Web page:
Patient care gaps can be addressed by machine learning algorithms, Labcorp vice president explains
Is there hype for artificial intelligence (AI)? As it turns out, yes, there is. Keynote speakers acknowledged as much at the 2022 Executive War College Conference on Laboratory and Pathology Management. Nevertheless, leading clinical laboratory companies are taking real steps with the technology that showcase AI developments in digital pathology and patient care.
Labcorp, the commercial laboratory giant headquartered in Burlington, N.C., has billions of diagnostic test results archived. It takes samplings of those results and runs them through a machine learning algorithm that compares the data against a condition of interest, such as chronic kidney disease (CKD). Machine learning is a subdiscipline of AI.
Based on patterns it identifies, the machine learning algorithm can predict future test results for CKD based on patients’ testing histories, explained Stan Letovsky, PhD, Vice President for AI, Data Sciences, and Bioinformatics at Labcorp. Labcorp has found the accuracy of those predictions to be better than 90%, he added.
In “Keynote Speakers at the Executive War College Describe the Divergent Paths of Clinical Laboratory Testing as New Players Offer Point-of-Care Tests and More Consumers Want Access to Home Tests,” Robert Michel, Editor-in-Chief of Dark Daily, reported on how AI in digital pathology was one of several “powerful economic forces [that] are about to be unleashed on the traditional market for clinical laboratory testing.”
Labcorp also has created an AI-powered dashboard that—once layered over an electronic health record (EHR) system—allows physicians to configure views of an individual patient’s existing health data and add a predictive view based on the machine learning results.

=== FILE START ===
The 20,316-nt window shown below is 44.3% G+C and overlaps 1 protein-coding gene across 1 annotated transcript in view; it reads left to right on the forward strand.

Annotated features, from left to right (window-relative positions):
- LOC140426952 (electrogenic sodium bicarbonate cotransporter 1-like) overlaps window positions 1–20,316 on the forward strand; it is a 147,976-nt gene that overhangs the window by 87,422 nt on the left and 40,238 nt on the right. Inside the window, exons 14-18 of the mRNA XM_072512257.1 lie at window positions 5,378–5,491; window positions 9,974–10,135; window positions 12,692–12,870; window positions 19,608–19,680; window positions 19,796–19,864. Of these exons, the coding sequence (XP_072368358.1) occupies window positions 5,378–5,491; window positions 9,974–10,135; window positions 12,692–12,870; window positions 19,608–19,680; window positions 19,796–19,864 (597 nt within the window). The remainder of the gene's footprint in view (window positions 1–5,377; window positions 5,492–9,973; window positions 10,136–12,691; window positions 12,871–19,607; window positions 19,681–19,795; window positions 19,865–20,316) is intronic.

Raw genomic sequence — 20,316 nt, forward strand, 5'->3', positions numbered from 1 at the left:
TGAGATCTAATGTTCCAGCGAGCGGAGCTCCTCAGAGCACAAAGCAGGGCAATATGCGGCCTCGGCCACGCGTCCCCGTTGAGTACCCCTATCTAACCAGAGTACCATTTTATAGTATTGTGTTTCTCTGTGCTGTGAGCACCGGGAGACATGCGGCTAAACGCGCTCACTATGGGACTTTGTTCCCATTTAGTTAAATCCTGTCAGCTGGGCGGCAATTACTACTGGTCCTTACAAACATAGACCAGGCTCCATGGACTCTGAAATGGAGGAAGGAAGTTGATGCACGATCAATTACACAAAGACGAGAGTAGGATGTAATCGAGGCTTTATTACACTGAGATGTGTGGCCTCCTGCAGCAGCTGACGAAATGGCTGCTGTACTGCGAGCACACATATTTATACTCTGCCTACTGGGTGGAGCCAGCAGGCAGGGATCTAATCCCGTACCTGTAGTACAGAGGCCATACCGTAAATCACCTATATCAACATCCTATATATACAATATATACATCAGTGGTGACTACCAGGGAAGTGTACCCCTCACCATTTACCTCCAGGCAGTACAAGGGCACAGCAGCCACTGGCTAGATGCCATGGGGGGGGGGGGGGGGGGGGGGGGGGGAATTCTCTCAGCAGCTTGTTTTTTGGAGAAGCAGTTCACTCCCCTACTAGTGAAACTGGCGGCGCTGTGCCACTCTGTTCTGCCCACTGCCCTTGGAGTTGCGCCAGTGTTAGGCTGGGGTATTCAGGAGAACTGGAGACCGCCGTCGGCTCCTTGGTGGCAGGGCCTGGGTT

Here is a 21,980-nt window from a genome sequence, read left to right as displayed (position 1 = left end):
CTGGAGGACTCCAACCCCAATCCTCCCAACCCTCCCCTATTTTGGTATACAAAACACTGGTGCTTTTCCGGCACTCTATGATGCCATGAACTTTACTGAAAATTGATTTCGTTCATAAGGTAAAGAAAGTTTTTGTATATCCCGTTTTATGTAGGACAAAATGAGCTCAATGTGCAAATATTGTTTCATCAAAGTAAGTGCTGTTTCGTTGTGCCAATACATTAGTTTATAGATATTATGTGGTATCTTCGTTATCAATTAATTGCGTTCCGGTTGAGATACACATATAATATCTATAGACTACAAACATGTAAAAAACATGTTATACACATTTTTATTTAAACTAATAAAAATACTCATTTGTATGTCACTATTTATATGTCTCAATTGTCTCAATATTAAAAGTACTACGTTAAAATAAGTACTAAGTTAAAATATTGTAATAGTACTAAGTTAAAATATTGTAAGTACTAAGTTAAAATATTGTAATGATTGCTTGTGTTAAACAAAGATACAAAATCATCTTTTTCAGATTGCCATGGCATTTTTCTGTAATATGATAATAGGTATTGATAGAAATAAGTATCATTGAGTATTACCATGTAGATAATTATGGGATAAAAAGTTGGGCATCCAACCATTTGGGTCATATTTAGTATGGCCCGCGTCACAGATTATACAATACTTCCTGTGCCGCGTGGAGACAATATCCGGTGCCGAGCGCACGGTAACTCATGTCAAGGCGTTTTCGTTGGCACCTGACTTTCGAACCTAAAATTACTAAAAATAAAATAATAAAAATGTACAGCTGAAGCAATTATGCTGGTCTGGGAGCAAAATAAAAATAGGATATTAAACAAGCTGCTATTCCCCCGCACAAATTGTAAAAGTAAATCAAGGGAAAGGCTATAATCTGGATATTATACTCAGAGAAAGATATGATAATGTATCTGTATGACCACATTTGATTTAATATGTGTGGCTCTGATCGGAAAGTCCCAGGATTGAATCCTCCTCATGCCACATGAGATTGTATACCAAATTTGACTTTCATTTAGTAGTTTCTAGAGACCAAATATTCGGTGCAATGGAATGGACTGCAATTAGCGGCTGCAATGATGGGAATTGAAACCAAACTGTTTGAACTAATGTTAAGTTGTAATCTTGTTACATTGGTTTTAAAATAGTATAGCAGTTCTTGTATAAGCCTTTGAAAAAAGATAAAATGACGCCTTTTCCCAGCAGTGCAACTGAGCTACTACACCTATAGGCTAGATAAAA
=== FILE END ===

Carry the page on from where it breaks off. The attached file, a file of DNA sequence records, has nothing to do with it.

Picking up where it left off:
For anatomic pathologists, this type of setup can quickly bring a trove of data into their hands, allowing them to be more efficient with patient diagnoses. The long-term implications of using this technology are significant for pathology groups’ bottom line.
Mayo Clinic Plans to Digitize 25 Million Glass Slides
In other AI developments, Mayo Clinic in Rochester, Minn., has started a project to digitally scan 25 million tissue samples on glass slides—some more than 100 years old. As part of the initiative, Mayo wants to digitize five million of those slides within three years and put them on the cloud, said pathologist and physician scientist Jason Hipp, MD, PhD, Chair of Computational Pathology and AI at Mayo Clinic.
“We want to be a hub within Mayo Clinic for digital pathology,” Hipp told Executive War College attendees during his keynote address.
Hipp views his team as the bridge between pathologists and the data science engineers who develop AI algorithms. Both sides must collaborate to move AI forward, he commented, yet most clinical laboratories and pathology groups have not yet developed those relationships.
“We want to embed both sides,” Hipp added. “We need the data scientists working with the pathologists side by side. That practical part is missing today.”
The future medical laboratory at Mayo Clinic will feature an intersection of pathology, computer technology, and patient data. Cloud storage is a big part of that vision.
“AI requires storage and lots of data to be practical,” Hipp said.